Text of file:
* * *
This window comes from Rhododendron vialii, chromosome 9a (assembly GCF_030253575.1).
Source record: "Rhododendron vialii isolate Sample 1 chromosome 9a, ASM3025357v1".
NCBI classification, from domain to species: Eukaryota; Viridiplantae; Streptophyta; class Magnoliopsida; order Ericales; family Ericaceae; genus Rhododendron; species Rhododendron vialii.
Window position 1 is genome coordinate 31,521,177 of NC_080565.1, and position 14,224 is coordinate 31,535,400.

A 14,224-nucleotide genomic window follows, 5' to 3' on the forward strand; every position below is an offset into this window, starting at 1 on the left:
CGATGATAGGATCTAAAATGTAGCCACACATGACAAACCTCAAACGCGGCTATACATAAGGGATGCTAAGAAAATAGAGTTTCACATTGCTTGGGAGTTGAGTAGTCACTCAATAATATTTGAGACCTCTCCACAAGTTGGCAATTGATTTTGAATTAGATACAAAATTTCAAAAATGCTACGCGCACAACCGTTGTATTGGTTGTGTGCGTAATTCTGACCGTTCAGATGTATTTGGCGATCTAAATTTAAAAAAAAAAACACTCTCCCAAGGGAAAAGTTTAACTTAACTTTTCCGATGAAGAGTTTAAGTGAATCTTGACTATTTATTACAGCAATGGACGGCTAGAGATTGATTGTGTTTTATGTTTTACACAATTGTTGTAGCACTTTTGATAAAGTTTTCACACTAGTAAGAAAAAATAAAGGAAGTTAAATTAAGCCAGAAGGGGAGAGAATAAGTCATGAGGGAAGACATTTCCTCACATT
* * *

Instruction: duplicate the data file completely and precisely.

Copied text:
This window comes from Rhododendron vialii, chromosome 9a (assembly GCF_030253575.1).
Source record: "Rhododendron vialii isolate Sample 1 chromosome 9a, ASM3025357v1".
NCBI classification, from domain to species: Eukaryota; Viridiplantae; Streptophyta; class Magnoliopsida; order Ericales; family Ericaceae; genus Rhododendron; species Rhododendron vialii.
Window position 1 is genome coordinate 31,521,177 of NC_080565.1, and position 14,224 is coordinate 31,535,400.

A 14,224-nucleotide genomic window follows, 5' to 3' on the forward strand; every position below is an offset into this window, starting at 1 on the left:
CGATGATAGGATCTAAAATGTAGCCACACATGACAAACCTCAAACGCGGCTATACATAAGGGATGCTAAGAAAATAGAGTTTCACATTGCTTGGGAGTTGAGTAGTCACTCAATAATATTTGAGACCTCTCCACAAGTTGGCAATTGATTTTGAATTAGATACAAAATTTCAAAAATGCTACGCGCACAACCGTTGTATTGGTTGTGTGCGTAATTCTGACCGTTCAGATGTATTTGGCGATCTAAATTTAAAAAAAAAAACACTCTCCCAAGGGAAAAGTTTAACTTAACTTTTCCGATGAAGAGTTTAAGTGAATCTTGACTATTTATTACAGCAATGGACGGCTAGAGATTGATTGTGTTTTATGTTTTACACAATTGTTGTAGCACTTTTGATAAAGTTTTCACACTAGTAAGAAAAAATAAAGGAAGTTAAATTAAGCCAGAAGGGGAGAGAATAAGTCATGAGGGAAGACATTTCCTCACATT